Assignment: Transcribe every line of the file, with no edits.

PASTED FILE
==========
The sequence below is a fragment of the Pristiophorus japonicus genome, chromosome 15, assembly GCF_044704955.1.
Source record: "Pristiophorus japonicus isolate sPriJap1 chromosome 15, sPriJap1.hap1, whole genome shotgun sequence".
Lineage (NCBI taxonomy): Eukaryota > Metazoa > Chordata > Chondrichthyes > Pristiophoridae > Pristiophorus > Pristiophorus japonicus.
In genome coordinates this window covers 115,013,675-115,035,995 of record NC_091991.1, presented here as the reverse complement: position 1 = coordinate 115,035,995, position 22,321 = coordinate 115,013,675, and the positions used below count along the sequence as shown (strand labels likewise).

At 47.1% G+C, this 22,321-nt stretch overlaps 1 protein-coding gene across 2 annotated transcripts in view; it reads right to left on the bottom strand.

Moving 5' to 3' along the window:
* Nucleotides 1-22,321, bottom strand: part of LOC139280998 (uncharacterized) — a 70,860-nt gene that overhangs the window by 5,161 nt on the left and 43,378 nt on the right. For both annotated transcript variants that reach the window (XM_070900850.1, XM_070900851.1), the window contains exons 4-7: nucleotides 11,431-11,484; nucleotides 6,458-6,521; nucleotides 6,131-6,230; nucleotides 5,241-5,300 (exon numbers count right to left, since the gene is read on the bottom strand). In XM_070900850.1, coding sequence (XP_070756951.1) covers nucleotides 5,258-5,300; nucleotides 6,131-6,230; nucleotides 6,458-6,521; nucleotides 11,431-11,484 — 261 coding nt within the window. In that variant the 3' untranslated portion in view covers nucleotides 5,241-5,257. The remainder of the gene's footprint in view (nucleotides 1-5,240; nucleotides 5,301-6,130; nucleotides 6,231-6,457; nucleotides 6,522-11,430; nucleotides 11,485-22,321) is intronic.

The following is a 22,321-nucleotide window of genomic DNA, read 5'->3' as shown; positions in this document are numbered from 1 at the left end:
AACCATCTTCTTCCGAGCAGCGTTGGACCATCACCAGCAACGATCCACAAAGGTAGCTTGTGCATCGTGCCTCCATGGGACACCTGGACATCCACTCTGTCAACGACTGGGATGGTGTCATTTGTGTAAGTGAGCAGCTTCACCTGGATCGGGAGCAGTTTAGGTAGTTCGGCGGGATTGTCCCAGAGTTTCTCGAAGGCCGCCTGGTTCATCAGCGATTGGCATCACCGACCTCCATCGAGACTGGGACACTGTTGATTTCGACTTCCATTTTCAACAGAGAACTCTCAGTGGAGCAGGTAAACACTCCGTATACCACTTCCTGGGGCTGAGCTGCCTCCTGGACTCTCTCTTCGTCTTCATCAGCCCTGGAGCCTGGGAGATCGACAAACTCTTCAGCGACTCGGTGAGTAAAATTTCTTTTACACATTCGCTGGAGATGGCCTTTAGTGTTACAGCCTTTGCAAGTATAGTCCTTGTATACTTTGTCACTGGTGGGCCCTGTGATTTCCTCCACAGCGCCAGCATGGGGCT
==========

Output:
The sequence below is a fragment of the Pristiophorus japonicus genome, chromosome 15, assembly GCF_044704955.1.
Source record: "Pristiophorus japonicus isolate sPriJap1 chromosome 15, sPriJap1.hap1, whole genome shotgun sequence".
Lineage (NCBI taxonomy): Eukaryota > Metazoa > Chordata > Chondrichthyes > Pristiophoridae > Pristiophorus > Pristiophorus japonicus.
In genome coordinates this window covers 115,013,675-115,035,995 of record NC_091991.1, presented here as the reverse complement: position 1 = coordinate 115,035,995, position 22,321 = coordinate 115,013,675, and the positions used below count along the sequence as shown (strand labels likewise).

At 47.1% G+C, this 22,321-nt stretch overlaps 1 protein-coding gene across 2 annotated transcripts in view; it reads right to left on the bottom strand.

Moving 5' to 3' along the window:
* Nucleotides 1-22,321, bottom strand: part of LOC139280998 (uncharacterized) — a 70,860-nt gene that overhangs the window by 5,161 nt on the left and 43,378 nt on the right. For both annotated transcript variants that reach the window (XM_070900850.1, XM_070900851.1), the window contains exons 4-7: nucleotides 11,431-11,484; nucleotides 6,458-6,521; nucleotides 6,131-6,230; nucleotides 5,241-5,300 (exon numbers count right to left, since the gene is read on the bottom strand). In XM_070900850.1, coding sequence (XP_070756951.1) covers nucleotides 5,258-5,300; nucleotides 6,131-6,230; nucleotides 6,458-6,521; nucleotides 11,431-11,484 — 261 coding nt within the window. In that variant the 3' untranslated portion in view covers nucleotides 5,241-5,257. The remainder of the gene's footprint in view (nucleotides 1-5,240; nucleotides 5,301-6,130; nucleotides 6,231-6,457; nucleotides 6,522-11,430; nucleotides 11,485-22,321) is intronic.

The following is a 22,321-nucleotide window of genomic DNA, read 5'->3' as shown; positions in this document are numbered from 1 at the left end:
AACCATCTTCTTCCGAGCAGCGTTGGACCATCACCAGCAACGATCCACAAAGGTAGCTTGTGCATCGTGCCTCCATGGGACACCTGGACATCCACTCTGTCAACGACTGGGATGGTGTCATTTGTGTAAGTGAGCAGCTTCACCTGGATCGGGAGCAGTTTAGGTAGTTCGGCGGGATTGTCCCAGAGTTTCTCGAAGGCCGCCTGGTTCATCAGCGATTGGCATCACCGACCTCCATCGAGACTGGGACACTGTTGATTTCGACTTCCATTTTCAACAGAGAACTCTCAGTGGAGCAGGTAAACACTCCGTATACCACTTCCTGGGGCTGAGCTGCCTCCTGGACTCTCTCTTCGTCTTCATCAGCCCTGGAGCCTGGGAGATCGACAAACTCTTCAGCGACTCGGTGAGTAAAATTTCTTTTACACATTCGCTGGAGATGGCCTTTAGTGTTACAGCCTTTGCAAGTATAGTCCTTGTATACTTTGTCACTGGTGGGCCCTGTGATTTCCTCCACAGCGCCAGCATGGGGCT